Retailing and Older Adults
RETAILING AND OLDER ADULTS
Older adults have become an attractive market for retailers and marketers. People over the age of fifty-five, a fast-increasing part of the population, have a growing amount of spending potential. They are rather affluent in terms of discretionary income, and many have both time and resources to devote to shopping. In the past, older adults’ spending habits were more conservative than their younger cohorts. However, in the last twenty years older adults have begun to spend at about the same rate as younger people. The older population’s expenditures cover a variety of goods and services: health care products, travel, recreational vehicles, sporting equipment, secondary homes (apartments, condos, cabins, summer homes), luxury cars, electronic equipment, home improvement, clothing, gifts, and philanthropy. Nevertheless, in many product and service areas, such as the movie and television industries, marketers and retailers still insist on targeting younger consumers.
Yet many retailers and marketers have begun to target a wider variety of products to older consumers beyond those traditionally associated with older adults. Retailers and marketers face an increasingly competitive market, and find that one way to improve their competitive position and profitability is to target an underserved and growing part of the population. Some of this interest in the older population is due to significant social and demographic shifts that result from the growth of the population of older adults. In 1996, 13 percent of the population was over sixty-five years old. This will increase to 20 percent by 2030. Also of interest to retailers and marketers is that older people are living longer with more active lifestyles, and life expectancies are expected to continue to increase (Henderson). As people age, they continue to shop, and the majority of older adults do their own shopping for goods and services.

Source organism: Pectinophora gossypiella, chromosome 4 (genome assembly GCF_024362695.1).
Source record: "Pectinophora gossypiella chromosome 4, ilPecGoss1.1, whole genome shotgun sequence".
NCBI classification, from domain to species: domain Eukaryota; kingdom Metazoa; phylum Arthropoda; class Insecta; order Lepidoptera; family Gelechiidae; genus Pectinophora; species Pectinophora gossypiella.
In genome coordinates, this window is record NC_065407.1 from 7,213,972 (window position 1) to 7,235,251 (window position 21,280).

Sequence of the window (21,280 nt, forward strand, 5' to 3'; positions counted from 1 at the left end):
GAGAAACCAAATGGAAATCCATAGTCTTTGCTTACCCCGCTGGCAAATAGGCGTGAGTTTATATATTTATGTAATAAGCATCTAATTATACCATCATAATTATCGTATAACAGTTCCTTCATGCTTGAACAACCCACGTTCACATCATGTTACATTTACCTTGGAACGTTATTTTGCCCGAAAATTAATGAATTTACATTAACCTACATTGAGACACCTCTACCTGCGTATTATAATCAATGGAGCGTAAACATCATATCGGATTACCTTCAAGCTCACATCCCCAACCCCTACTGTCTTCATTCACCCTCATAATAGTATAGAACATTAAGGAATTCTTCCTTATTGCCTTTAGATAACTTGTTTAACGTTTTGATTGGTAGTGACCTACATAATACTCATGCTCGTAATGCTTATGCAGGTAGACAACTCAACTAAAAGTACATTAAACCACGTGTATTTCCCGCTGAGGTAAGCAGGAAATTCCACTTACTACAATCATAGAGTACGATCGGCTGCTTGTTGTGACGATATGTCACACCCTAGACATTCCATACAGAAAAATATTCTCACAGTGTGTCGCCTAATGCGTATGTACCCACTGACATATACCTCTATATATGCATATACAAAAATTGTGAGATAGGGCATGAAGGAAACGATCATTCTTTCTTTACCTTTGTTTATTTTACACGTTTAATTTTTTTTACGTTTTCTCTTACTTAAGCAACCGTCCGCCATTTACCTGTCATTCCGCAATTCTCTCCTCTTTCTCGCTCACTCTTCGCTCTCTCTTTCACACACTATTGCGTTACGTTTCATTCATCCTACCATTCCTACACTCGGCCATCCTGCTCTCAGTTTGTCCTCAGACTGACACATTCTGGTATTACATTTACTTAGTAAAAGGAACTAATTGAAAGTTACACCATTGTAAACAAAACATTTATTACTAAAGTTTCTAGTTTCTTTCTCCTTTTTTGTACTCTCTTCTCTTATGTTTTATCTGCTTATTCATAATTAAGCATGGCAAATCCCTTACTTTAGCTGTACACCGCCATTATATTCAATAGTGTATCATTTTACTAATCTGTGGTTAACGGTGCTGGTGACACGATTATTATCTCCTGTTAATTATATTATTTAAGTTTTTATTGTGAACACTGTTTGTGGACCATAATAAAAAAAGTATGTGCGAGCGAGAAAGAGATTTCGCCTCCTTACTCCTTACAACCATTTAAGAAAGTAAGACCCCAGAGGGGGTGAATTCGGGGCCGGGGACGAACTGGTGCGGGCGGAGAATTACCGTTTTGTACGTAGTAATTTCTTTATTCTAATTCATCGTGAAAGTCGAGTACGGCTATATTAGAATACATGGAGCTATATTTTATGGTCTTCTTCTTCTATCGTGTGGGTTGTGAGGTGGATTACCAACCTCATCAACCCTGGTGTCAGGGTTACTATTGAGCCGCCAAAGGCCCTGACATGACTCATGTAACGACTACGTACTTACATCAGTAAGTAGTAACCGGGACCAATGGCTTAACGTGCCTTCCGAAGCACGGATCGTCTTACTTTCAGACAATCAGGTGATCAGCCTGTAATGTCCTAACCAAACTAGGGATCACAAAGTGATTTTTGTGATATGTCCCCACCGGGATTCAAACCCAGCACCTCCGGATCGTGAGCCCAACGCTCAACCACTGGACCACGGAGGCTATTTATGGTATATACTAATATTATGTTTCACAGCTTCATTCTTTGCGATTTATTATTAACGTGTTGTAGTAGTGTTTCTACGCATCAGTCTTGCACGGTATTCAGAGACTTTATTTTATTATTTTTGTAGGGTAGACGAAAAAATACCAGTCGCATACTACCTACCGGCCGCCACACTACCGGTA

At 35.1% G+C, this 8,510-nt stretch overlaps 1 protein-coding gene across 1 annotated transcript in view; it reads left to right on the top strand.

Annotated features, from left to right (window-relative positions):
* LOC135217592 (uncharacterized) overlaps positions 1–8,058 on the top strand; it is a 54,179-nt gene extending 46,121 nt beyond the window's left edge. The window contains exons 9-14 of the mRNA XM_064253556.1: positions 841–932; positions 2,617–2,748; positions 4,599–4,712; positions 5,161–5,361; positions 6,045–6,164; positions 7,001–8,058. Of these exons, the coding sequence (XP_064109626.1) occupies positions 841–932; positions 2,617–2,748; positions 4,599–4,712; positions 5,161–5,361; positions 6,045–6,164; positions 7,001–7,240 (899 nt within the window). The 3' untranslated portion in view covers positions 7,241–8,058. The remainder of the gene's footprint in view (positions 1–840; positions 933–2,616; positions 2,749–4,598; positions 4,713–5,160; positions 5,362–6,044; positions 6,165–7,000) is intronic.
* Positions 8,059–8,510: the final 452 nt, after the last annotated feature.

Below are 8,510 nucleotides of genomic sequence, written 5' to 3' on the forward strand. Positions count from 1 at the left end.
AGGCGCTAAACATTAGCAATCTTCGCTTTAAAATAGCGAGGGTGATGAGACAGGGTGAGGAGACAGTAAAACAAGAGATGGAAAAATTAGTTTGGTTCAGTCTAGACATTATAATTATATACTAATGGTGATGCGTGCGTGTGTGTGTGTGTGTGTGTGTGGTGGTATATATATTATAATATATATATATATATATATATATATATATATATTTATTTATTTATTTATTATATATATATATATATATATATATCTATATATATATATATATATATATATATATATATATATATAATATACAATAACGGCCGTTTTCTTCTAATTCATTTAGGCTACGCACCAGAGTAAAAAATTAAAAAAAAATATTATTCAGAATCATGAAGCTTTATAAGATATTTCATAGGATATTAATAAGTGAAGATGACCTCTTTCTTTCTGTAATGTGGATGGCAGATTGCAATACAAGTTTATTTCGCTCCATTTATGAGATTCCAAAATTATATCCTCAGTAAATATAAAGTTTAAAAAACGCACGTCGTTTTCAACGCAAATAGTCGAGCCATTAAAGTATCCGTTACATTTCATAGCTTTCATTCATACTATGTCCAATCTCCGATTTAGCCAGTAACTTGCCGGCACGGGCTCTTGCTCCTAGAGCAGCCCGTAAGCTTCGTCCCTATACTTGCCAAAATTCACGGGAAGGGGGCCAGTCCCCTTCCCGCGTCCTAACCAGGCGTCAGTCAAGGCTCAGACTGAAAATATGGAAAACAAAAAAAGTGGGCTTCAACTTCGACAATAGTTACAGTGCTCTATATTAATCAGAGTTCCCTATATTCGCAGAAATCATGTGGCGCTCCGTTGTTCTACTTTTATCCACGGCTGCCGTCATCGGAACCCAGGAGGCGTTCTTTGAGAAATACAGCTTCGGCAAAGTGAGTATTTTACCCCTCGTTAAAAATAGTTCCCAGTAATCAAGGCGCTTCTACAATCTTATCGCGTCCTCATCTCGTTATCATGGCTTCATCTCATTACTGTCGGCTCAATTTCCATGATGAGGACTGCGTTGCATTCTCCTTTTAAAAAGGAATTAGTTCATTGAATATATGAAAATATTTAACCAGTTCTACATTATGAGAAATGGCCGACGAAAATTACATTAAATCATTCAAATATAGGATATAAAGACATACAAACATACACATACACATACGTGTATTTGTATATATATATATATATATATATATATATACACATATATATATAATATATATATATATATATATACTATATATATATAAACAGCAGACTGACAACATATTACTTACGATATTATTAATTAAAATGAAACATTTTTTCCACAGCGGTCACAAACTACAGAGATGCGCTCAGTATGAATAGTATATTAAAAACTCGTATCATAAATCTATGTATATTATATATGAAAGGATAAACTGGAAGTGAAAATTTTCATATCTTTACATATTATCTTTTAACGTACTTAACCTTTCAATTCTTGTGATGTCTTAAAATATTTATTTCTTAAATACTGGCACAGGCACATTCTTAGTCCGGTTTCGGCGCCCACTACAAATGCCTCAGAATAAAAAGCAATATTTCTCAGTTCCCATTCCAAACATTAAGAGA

Obviously, older people are not a homogeneous group. Their behavior regarding the purchasing and consuming of products and services varies depending on age, income, and other demographic, sociological, and health factors. Purchasing and consuming decisions will be quite different for an individual who is fifty-five years old and in good health and one who is eighty-five years old and in poor health.
Direct marketing and retailing to older adults
In addition to traditional advertising and store shopping, retailers and marketers have also promoted products and services to older adults through nonstore ventures including catalog, direct mail, and electronic shopping on cable television and the Internet. These methods of promoting and selling are often called ‘‘direct marketing’’ or ‘‘direct retailing.’’ Both catalog and electronic shopping can be convenient for older adults. Although most products could be sold through catalogs or the Internet, some more readily lend themselves to this form of retailing. Insurance, credit cards, magazines, books, clothing, audiocassette tapes and CDs, toys, and gardening supplies are frequently sold to older adults through direct marketing (McDonald).